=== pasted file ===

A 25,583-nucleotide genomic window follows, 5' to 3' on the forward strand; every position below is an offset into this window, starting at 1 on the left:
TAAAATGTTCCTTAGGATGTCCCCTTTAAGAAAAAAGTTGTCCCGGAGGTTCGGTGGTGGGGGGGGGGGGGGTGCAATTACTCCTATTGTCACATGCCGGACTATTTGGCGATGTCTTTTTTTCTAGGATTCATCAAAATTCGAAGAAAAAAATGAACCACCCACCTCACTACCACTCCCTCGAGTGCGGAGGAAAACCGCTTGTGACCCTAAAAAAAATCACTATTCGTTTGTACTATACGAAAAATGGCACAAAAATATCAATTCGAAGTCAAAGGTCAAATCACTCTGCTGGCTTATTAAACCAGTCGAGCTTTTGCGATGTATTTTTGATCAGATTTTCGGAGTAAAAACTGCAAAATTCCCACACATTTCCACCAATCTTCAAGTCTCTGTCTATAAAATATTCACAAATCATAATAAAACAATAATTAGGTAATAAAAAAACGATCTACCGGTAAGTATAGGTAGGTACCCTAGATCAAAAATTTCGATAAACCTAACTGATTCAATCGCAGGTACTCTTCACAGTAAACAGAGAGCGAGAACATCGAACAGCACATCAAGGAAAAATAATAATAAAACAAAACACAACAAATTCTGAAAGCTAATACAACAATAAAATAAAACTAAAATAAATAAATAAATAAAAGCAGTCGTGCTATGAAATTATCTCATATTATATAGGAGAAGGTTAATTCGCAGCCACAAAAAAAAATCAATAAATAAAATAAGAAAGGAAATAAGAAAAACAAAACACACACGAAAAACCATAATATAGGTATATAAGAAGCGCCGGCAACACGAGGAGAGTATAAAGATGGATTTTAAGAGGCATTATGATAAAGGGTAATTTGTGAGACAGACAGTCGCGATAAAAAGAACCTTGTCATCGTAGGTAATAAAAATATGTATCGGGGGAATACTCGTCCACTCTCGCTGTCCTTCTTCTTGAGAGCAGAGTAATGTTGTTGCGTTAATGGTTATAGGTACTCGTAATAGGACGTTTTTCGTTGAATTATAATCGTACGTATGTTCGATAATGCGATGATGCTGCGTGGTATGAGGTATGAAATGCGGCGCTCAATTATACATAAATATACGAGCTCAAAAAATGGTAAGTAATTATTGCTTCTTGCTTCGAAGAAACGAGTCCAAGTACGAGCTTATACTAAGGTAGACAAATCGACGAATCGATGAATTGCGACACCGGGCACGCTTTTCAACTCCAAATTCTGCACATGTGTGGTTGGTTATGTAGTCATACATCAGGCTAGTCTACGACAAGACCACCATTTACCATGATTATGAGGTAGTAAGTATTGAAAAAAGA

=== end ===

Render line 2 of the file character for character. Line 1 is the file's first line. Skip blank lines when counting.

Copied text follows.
TAAAATGTTCCTTAGGATGTCCCCTTTAAGAAAAAAGTTGTCCCGGAGGTTCGGTGGTGGGGGGGGGGGGGGTGCAATTACTCCTATTGTCACATGCCGGACTATTTGGCGATGTCTTTTTTTCTAGGATTCATCAAAATTCGAAGAAAAAAATGAACCACCCACCTCACTACCACTCCCTCGAGTGCGGAGGAAAACCGCTTGTGACCCTAAAAAAAATCACTATTCGTTTGTACTATACGAAAAATGGCACAAAAATATCAATTCGAAGTCAAAGGTCAAATCACTCTGCTGGCTTATTAAACCAGTCGAGCTTTTGCGATGTATTTTTGATCAGATTTTCGGAGTAAAAACTGCAAAATTCCCACACATTTCCACCAATCTTCAAGTCTCTGTCTATAAAATATTCACAAATCATAATAAAACAATAATTAGGTAATAAAAAAACGATCTACCGGTAAGTATAGGTAGGTACCCTAGATCAAAAATTTCGATAAACCTAACTGATTCAATCGCAGGTACTCTTCACAGTAAACAGAGAGCGAGAACATCGAACAGCACATCAAGGAAAAATAATAATAAAACAAAACACAACAAATTCTGAAAGCTAATACAACAATAAAATAAAACTAAAATAAATAAATAAATAAAAGCAGTCGTGCTATGAAATTATCTCATATTATATAGGAGAAGGTTAATTCGCAGCCACAAAAAAAAATCAATAAATAAAATAAGAAAGGAAATAAGAAAAACAAAACACACACGAAAAACCATAATATAGGTATATAAGAAGCGCCGGCAACACGAGGAGAGTATAAAGATGGATTTTAAGAGGCATTATGATAAAGGGTAATTTGTGAGACAGACAGTCGCGATAAAAAGAACCTTGTCATCGTAGGTAATAAAAATATGTATCGGGGGAATACTCGTCCACTCTCGCTGTCCTTCTTCTTGAGAGCAGAGTAATGTTGTTGCGTTAATGGTTATAGGTACTCGTAATAGGACGTTTTTCGTTGAATTATAATCGTACGTATGTTCGATAATGCGATGATGCTGCGTGGTATGAGGTATGAAATGCGGCGCTCAATTATACATAAATATACGAGCTCAAAAAATGGTAAGTAATTATTGCTTCTTGCTTCGAAGAAACGAGTCCAAGTACGAGCTTATACTAAGGTAGACAAATCGACGAATCGATGAATTGCGACACCGGGCACGCTTTTCAACTCCAAATTCTGCACATGTGTGGTTGGTTATGTAGTCATACATCAGGCTAGTCTACGACAAGACCACCATTTACCATGATTATGAGGTAGTAAGTATTGAAAAAAGA